Marrying fools

The third film in the "American Pie" trilogy brings it all back home

Niels Strandskov

As H.L. Mencken famously remarked: “Marriage is a wonderful institution, but who wants to live in an institution?”

Apparently the characters in “American Wedding,” the newest comedy in the “American Pie” series, have never pondered that old saw. If they had, perhaps they would be less sanguine about the prospect of trading in their wild parties, sexual adventures and carefree suburban lifestyle for the real world of jobs, mortgages and submission to propriety.

The film begins some time after “American Pie 2” left off, with the principals Jim (Jason Biggs), Michelle (Alyson Hannigan), Stifler (Seann William Scott) and their friends out of college and marginally more mature. For reasons that are not explained in the script, while Eddie Kaye Thomas reprises his role as Finch and Thomas Ian Nicholas returns as Kevin, Chris Klein has disappeared and Natasha Lyonne is also just a memory. We learn that Jim and Michelle have dated all through college, and Stifler has taken a job as a football coach at their old high school. After a bit of under-the-table hanky-panky, Jim and Michelle are affianced and hijinks ensue.

The funny thing about “American Wedding” is that it’s two movies in one. Each movie has its own plot, logic and moral compass. The first, and less interesting of the two, is a cloyingly sentimental meditation on the virtues of trust, fidelity and true love. This is shot in a series of disarmingly extreme close-ups where various characters (most notably Kevin) pontificate on how lovely love is and wonder if beauty could be any more beautiful. There hasn’t been such a deluge of lethally sticky sweetness since Boston’s Great Molasses Flood of 1919.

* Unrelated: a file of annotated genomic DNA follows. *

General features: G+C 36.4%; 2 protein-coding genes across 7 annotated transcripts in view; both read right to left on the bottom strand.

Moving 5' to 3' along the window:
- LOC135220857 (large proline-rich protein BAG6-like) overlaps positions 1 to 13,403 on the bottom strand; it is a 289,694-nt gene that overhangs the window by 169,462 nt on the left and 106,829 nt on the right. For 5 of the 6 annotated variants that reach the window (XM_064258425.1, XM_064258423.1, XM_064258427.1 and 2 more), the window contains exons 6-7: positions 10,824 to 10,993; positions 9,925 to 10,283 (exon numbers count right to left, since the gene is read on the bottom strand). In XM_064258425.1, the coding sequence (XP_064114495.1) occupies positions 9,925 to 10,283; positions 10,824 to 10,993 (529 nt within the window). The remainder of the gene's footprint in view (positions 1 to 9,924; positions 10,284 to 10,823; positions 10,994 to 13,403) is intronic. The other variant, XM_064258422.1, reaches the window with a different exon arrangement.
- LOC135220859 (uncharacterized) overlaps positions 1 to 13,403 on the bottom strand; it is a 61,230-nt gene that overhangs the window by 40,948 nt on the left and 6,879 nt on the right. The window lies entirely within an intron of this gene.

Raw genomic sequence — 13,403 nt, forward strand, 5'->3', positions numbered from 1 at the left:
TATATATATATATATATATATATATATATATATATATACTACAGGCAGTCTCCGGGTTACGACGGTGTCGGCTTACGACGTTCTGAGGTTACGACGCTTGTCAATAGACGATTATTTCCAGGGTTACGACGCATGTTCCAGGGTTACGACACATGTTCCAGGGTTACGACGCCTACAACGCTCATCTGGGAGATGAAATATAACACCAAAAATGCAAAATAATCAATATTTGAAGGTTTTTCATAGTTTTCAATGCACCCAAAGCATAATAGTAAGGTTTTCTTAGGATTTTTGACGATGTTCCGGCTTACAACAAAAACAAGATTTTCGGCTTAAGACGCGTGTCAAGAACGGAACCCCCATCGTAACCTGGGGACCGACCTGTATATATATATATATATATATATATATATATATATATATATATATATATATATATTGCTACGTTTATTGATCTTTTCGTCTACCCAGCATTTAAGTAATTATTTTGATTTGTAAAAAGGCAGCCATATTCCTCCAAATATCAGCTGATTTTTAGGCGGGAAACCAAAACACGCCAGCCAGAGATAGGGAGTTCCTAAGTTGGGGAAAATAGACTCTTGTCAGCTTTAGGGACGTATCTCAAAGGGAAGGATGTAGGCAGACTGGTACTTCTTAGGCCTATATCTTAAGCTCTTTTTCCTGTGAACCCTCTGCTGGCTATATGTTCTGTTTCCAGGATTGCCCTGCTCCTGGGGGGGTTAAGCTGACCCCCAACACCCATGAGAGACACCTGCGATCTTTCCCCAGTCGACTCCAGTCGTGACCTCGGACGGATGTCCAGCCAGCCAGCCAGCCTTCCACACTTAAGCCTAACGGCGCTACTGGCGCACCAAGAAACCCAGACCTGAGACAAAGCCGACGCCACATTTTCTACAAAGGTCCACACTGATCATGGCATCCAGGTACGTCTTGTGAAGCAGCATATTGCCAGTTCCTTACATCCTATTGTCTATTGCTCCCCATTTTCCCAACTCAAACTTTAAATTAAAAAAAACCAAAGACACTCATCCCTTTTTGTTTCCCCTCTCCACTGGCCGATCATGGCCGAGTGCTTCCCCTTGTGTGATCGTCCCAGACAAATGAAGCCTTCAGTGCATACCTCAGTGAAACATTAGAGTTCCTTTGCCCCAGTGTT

In comparison to this treacle, the second movie is a rollicking, amoral romp. Of course, that romp covers territory that should be achingly familiar to viewers of the previous films. There are lascivious jokes and scatological jokes. There are cases of mistaken identity and elaborate set pieces where naked people have to hide from clothed people. Horrendous mistakes are made and important lessons are learned. Oh, the drollery!

Everything in “American Wedding” is so flawlessly obvious that the only questions that remain regard possible sequels. Could their be an “American Baby” in the offing, where Stifler has to break into the city impound lot to rescue Jim and Michelle’s offspring from his towed car while they are pursued by guard dogs after trying to have sex on a golf course? How about “American Death,” where Kevin gets hit by a train and Finch has to barter sex for a last-minute embalming while Jim and Stifler decoy the bereaved parents so they won’t open the casket? The possibilities are only limited by your imagination, as taste and plausibility have never been considerations.

The two-movies-in-one approach is ultimately unnecessary. No one cares if this, or any other movie aimed at a teenage audience, has that mysterious Hollywood commodity “heart.” Nobody cares if Biggs and Hannigan evince “chemistry.” The only reason to go to an “American Pie” movie is to chuckle at the sex jokes and gag on the feces jokes. Though there might have been some small promise of something different in the first installment (Lyonne’s streetwise character Jessica comes to mind), at this point the inexorable press of studio profit demands and audience expectations has squeezed all the life out of this premise and these characters.

“American Wedding,” rated R. Directed by Jesse Dylan. Starring Jason Biggs, Alyson Hannigan and Eugene Levy. Now showing at area theaters.

Niels Strandskov welcomes comments at [email protected]